It’s critical to differentiate a normal dark spot from a deadly melanoma, and the safety of you in your skin is paramount in our eyes. We offer comprehensive skin evaluations of all your growths and moles, utilizing dermoscopy to identify skin cancers early, and biopsy lesions that have atypical features worrisome for skin cancer. We treat skin cancers using multiple approaches, educate you on your options, and will recommend what is most appropriate for the cancer – and your health.
Benign (non-cancerous) Growths
With “wisdom” may come new skin growths and brown spots, fortunately, many of which are completely harmless. Sunspots (lentigines) can occur over the chest and arms, and raised brown overgrowths of the top layer of the skin (seborrheic keratosis) are common on the trunk after the age of 30. Skin tags regularly occur in the armpits and skin folds, overactive oil glands often appear on the face (sebaceous hyperplasia), and cysts can grow on different parts of the body. The key is first properly identifying these as not being cancerous; then, if desired, there are plenty of cosmetic treatments available to clean up their appearance.
Moles and Melanoma
While moles are common brown or pink pigmented spots on the skin, it’s important to differentiate them from melanoma – an aggressive type of skin cancer. Typically, moles will develop in our childhood years before the age of 20 and all of our moles should share a relatively similar color, size, and shape. If there is an ugly duckling mole (one that looks different than all of your other moles), or changes are occurring in a mole, it should be promptly evaluated. A commonly used method used to help identify melanomas is searching for any worrisome “ABCDE” features:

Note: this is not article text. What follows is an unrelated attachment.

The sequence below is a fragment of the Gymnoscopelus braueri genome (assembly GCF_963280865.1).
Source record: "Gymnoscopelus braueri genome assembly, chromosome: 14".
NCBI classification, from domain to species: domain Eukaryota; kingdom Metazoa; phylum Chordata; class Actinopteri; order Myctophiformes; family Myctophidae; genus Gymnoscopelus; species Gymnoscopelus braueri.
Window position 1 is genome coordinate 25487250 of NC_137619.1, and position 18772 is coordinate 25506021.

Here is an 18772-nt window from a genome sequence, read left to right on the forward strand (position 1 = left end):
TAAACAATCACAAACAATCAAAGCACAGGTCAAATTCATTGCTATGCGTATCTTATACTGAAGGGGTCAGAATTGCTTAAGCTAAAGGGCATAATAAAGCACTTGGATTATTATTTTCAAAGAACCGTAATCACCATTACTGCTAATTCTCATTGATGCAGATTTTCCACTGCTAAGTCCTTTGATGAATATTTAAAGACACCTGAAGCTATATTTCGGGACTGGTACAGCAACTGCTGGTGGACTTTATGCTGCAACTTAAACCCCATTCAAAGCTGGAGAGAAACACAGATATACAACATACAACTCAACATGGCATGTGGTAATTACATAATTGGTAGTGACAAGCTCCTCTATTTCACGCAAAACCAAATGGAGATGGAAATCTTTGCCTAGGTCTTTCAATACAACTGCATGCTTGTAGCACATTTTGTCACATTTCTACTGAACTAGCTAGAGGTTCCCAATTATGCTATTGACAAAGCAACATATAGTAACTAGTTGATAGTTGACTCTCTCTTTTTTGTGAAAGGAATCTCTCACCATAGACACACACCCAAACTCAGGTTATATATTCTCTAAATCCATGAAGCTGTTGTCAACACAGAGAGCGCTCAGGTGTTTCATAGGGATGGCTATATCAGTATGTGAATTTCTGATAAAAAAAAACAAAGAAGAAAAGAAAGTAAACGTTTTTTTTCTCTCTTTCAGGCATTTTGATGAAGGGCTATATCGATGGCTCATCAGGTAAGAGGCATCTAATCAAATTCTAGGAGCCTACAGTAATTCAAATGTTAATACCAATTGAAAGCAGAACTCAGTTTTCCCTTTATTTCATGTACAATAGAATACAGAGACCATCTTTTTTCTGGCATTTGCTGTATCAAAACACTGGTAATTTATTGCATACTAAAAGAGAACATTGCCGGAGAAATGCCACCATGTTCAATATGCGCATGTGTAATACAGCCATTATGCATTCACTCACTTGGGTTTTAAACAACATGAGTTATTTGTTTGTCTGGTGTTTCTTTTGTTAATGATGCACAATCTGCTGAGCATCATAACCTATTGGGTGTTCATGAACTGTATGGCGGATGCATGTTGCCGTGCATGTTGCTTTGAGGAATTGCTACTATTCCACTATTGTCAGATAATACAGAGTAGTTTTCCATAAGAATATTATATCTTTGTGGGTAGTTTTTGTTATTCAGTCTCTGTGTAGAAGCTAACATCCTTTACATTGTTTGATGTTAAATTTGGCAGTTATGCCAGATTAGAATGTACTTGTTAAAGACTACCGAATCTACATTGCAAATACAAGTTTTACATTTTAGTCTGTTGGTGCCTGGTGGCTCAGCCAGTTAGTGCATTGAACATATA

- asymmetry of shape – the left and right side of a mole should look similar
- border irregularities – notched, scalloped or poorly defined borders are concerning
- color variation – multiple shades or colors within one mole are suspicious
- diameter – usually melanomas are larger than 6mm, but they can be smaller
- evolving – melanomas tend to gradually change with time
Early diagnosis and treatment of melanomas can make the condition nearly 100% curable, but even with a later diagnosis, we work closely with other specialists to develop the most up-to-date treatment regimen for your melanoma. And we’ll follow you every step of the way.
Actinic keratoses are precancerous lesions, often occurring on the face, scalp and arms. With a rough, red appearance, these growths occur after years of sun exposure and have the potential to turn into skin cancer. We employ a range of treatment modalities to treat these lesions and prevent them from progressing.
Basal Cell Carcinoma
Basal cell carcinoma, the most common type of skin cancer, usually presents as a red, smooth bump. Often on the face, these growths can bleed and locally invade the skin – though they uncommonly spread to other parts of the body. Treatments may involve the application of a cream, surgically removing the skin cancer, a Mohs procedure (where the removed specimen is examined while being removed), a “scrape and burn procedure” called electrodessication and curettage, or oral medications. Early detection is key, and after identifying these skin cancers, we will educate you on all of the options available and let you drive the ship with regards to your treatment.
Squamous Cell Carcinoma
Similar to basal cell skin cancers, squamous cell carcinomas show up as red spots, but these are often rough and scaly. The product of many years of sun damage, these cancers tend to destroy the tissue around them, and when neglected can spread to other areas in the body. Again, early detection is vital to identifying and treating this type of skin cancer, and multiple treatment modalities are available.